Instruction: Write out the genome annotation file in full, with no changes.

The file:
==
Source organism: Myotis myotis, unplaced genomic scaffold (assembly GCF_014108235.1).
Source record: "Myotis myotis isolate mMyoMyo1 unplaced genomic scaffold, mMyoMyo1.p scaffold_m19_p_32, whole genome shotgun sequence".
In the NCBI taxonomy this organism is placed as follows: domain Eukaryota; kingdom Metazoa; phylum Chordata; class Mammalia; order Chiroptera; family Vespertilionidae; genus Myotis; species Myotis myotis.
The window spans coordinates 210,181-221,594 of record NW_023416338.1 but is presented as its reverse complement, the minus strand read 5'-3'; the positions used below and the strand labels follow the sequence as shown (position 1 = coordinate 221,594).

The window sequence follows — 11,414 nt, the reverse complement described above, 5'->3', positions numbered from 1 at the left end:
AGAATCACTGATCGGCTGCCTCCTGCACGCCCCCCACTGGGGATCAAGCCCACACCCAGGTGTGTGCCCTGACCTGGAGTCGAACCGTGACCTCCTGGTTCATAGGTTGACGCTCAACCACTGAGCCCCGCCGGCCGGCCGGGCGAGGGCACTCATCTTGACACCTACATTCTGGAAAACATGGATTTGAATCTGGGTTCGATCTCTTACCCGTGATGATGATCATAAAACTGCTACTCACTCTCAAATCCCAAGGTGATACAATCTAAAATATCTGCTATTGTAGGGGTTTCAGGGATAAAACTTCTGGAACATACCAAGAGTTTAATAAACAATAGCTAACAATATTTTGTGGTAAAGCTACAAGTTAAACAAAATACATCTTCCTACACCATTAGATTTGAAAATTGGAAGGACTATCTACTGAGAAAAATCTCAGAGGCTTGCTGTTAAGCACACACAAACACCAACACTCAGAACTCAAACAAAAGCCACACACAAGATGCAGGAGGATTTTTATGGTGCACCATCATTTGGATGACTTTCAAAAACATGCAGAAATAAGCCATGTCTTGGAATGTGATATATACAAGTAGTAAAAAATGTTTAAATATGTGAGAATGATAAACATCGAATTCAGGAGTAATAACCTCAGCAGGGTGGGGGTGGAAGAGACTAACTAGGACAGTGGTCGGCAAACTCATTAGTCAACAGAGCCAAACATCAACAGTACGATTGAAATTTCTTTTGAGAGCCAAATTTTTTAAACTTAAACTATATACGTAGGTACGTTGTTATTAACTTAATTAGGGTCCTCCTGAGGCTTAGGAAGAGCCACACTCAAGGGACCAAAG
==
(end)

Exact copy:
Source organism: Myotis myotis, unplaced genomic scaffold (assembly GCF_014108235.1).
Source record: "Myotis myotis isolate mMyoMyo1 unplaced genomic scaffold, mMyoMyo1.p scaffold_m19_p_32, whole genome shotgun sequence".
In the NCBI taxonomy this organism is placed as follows: domain Eukaryota; kingdom Metazoa; phylum Chordata; class Mammalia; order Chiroptera; family Vespertilionidae; genus Myotis; species Myotis myotis.
The window spans coordinates 210,181-221,594 of record NW_023416338.1 but is presented as its reverse complement, the minus strand read 5'-3'; the positions used below and the strand labels follow the sequence as shown (position 1 = coordinate 221,594).

The window sequence follows — 11,414 nt, the reverse complement described above, 5'->3', positions numbered from 1 at the left end:
AGAATCACTGATCGGCTGCCTCCTGCACGCCCCCCACTGGGGATCAAGCCCACACCCAGGTGTGTGCCCTGACCTGGAGTCGAACCGTGACCTCCTGGTTCATAGGTTGACGCTCAACCACTGAGCCCCGCCGGCCGGCCGGGCGAGGGCACTCATCTTGACACCTACATTCTGGAAAACATGGATTTGAATCTGGGTTCGATCTCTTACCCGTGATGATGATCATAAAACTGCTACTCACTCTCAAATCCCAAGGTGATACAATCTAAAATATCTGCTATTGTAGGGGTTTCAGGGATAAAACTTCTGGAACATACCAAGAGTTTAATAAACAATAGCTAACAATATTTTGTGGTAAAGCTACAAGTTAAACAAAATACATCTTCCTACACCATTAGATTTGAAAATTGGAAGGACTATCTACTGAGAAAAATCTCAGAGGCTTGCTGTTAAGCACACACAAACACCAACACTCAGAACTCAAACAAAAGCCACACACAAGATGCAGGAGGATTTTTATGGTGCACCATCATTTGGATGACTTTCAAAAACATGCAGAAATAAGCCATGTCTTGGAATGTGATATATACAAGTAGTAAAAAATGTTTAAATATGTGAGAATGATAAACATCGAATTCAGGAGTAATAACCTCAGCAGGGTGGGGGTGGAAGAGACTAACTAGGACAGTGGTCGGCAAACTCATTAGTCAACAGAGCCAAACATCAACAGTACGATTGAAATTTCTTTTGAGAGCCAAATTTTTTAAACTTAAACTATATACGTAGGTACGTTGTTATTAACTTAATTAGGGTCCTCCTGAGGCTTAGGAAGAGCCACACTCAAGGGACCAAAG